[29] See the proscriptions of heresy in the Theodosian code. Byzantine anti-heresy laws gradually strengthened against all non-trinitarian views, as the Western Roman Empire fell to the Homoian Goths and Vandals, giving a brief respite of religious liberty, before the restored rule of catholics under the Franks again brought strict medieval ante-heresy laws, forcing non-trinitarians underground until the Protestant Reformation.

Arguments For Unitarianism Church History

Isaiah 44:24 and Jesus as Creator

Thus says the LORD, your Redeemer, and the one who formed you from the womb,

“I, the LORD, am the maker of all things,

Stretching out the heavens by Myself

And spreading out the earth all alone,”

Isaiah 44:24, NASB

In this verse, we see YHVH, God Almighty, the God of Israel, testifies to the truth that He is the Maker of all things. As this verse is typically interpreted, it says that YHVH did this alone, by Himself, without the assistance or aid of another.

Trinitarians make an interesting argument using this verse:

P1) If YHVH alone created all things, and

P2) Jesus Christ was involved in the creation of all things, then

C) it follows that Jesus Christ is YHVH, the one God.

Trinitarians seem to have overlooked something very important in this verse though: YHVH is described here as only one person. That’s no mere assumption, but something we can clearly see from the passage itself: YHVH is obviously a single individual being here (“the one”), and as this being both speaks and intelligently creates, this being meets the definition of a person (a person is by definition a rational individual being). Not only does YHVH here obviously meet the standard definition of a person, but the language He uses to speak of Himself is expressly singular and personal, clearly communicating by this grammar that He is a single person. YHVH here is a “Who”, an “I”, “the Maker” (not Makers), and He says He has stretched out the heavens “by Myself”. It is beyond doubt that YHVH described in this verse is a single person.

But here we see the problem this poses for trinitarians: this argument would not prove a multi-personal triune God, but a uni-personal God who is both Father and Son; that is, given that YHVH is only one person here, the argument presented above would prove modalism, not trinitarianism, if true. If YHVH is not only a single being but also a single person, as we saw above, and this person YHVH is identified with the Father (which no one denies), then proving that Jesus Christ is also this same YHVH will have proved too much- the Father and Son will be one and the same person. The trinitarian argument fails then, precisely because its end result is not actually trinitarian at all.

It gets worse for the trinitarian though: if we follow the logic of this argument in reverse, we find that this proves that Jesus is not YHVH, the one God. That is, we know from the Bible that the Father and Son are not the same person- and trinitarians openly acknowledge this. So if this argument gets us to this false conclusion, then there must be something wrong with the trinitarian syllogism. Either the argument itself isn’t valid (its conclusion does not follow from the premises), or else, if it is valid, then since we agree the conclusion is false (since the conclusion is modalism), then we must also agree that the argument must be unsound: at least one premise must be false.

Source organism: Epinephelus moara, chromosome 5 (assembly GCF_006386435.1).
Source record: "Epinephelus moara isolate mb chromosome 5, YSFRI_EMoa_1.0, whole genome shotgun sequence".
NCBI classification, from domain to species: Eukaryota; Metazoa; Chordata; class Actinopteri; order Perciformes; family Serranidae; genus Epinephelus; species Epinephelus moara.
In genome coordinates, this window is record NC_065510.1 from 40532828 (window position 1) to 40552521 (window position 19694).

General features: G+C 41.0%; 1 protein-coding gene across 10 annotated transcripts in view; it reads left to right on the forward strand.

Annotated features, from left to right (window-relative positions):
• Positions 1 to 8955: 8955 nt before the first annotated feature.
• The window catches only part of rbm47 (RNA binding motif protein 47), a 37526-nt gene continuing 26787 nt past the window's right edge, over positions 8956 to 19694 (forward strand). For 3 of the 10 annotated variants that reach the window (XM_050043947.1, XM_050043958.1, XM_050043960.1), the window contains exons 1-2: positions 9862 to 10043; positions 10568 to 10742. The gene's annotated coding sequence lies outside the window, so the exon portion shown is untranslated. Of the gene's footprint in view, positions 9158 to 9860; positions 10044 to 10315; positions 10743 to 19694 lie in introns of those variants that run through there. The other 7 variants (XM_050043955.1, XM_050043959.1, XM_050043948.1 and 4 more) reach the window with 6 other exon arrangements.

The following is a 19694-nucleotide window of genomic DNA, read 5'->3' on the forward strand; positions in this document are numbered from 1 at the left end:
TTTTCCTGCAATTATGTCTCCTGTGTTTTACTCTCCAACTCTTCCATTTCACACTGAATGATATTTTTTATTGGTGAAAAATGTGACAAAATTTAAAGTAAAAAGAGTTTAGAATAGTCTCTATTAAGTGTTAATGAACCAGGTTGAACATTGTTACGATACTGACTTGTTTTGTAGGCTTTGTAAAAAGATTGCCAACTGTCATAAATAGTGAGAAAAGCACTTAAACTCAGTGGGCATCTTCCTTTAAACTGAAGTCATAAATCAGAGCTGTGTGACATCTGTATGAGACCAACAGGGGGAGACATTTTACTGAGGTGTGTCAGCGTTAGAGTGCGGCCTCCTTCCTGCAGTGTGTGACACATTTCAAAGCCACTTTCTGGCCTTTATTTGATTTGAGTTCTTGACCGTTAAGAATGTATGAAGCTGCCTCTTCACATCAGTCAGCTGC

If we examine the trinitarian syllogism, we find that the argument is valid: if YHVH alone created the universe, and Jesus created the universe, then Jesus is YHVH. The logic here works, and it’s necessarily true that if each premise is true, then the conclusion that Jesus is a uni-personal YHVH, and so by extension, is the Father, must be true. Since that conclusion is agreed by both trinitarians and unitarians to be false, that means that for sure, at least one premise of the trinitarian argument must be false.

I would suggest that the first premise is just too clear to deny; we have the verse this is proved from, Isaiah 44:24, right in front of us in this discussion. YHVH says that He alone, by Himself, made all things -what more could YHVH have said to communicate that He alone, by Himself, without the aid of any other, made all things, had He wanted to communicate this? Premise one is sound, and we may note, is already agreed upon by both trinitarians and Biblical Unitarians.

That only leaves premise two then as the culprit, which say that Jesus created the universe; we are forced to the conclusion that Jesus didn’t actually create the universe. We can actually restructure and modify the trinitarian syllogism to show this more clearly:

P1) If YHVH alone created the universe;

P2) and YHVH is only one person;

P3) and YHVH is the Father;

P4) and the Father is not the Son

C) then it follows that the Son did not create the universe, and is not YHVH, God Almighty.

Since trinitarians acknowledge P1, P3, and P4, they would probably try to deny P2; but as we saw above, the text of scripture doesn’t allow for this. P1 and P2 are both equally clear from Isaiah 44:24, and the verse cannot be used as proof of P1, without also proving P2. That means that the argument is sound, and the conclusion follows: Jesus, the Son of God, did not create the universe, and is not YHVH, God Almighty. Rather, the Maker of all things, YHVH, the one God, is one person only, the Father alone.

Arguments For Unitarianism

Questions For Trinitarians About the Being of God

Trinitarianism has long championed the formula that there is “one being in three persons”, arguing that an important distinction exists between “being” and “person” in respect to God and the trinity. Without this distinction, we are told there is no understanding the orthodox doctrine of the trinity. Here, I want to ask some questions about this important subject, that trinitarians should be able to provide good answers for. If good answers do not exist, then I suggest that this indicates the falsehood of the doctrine of the trinity.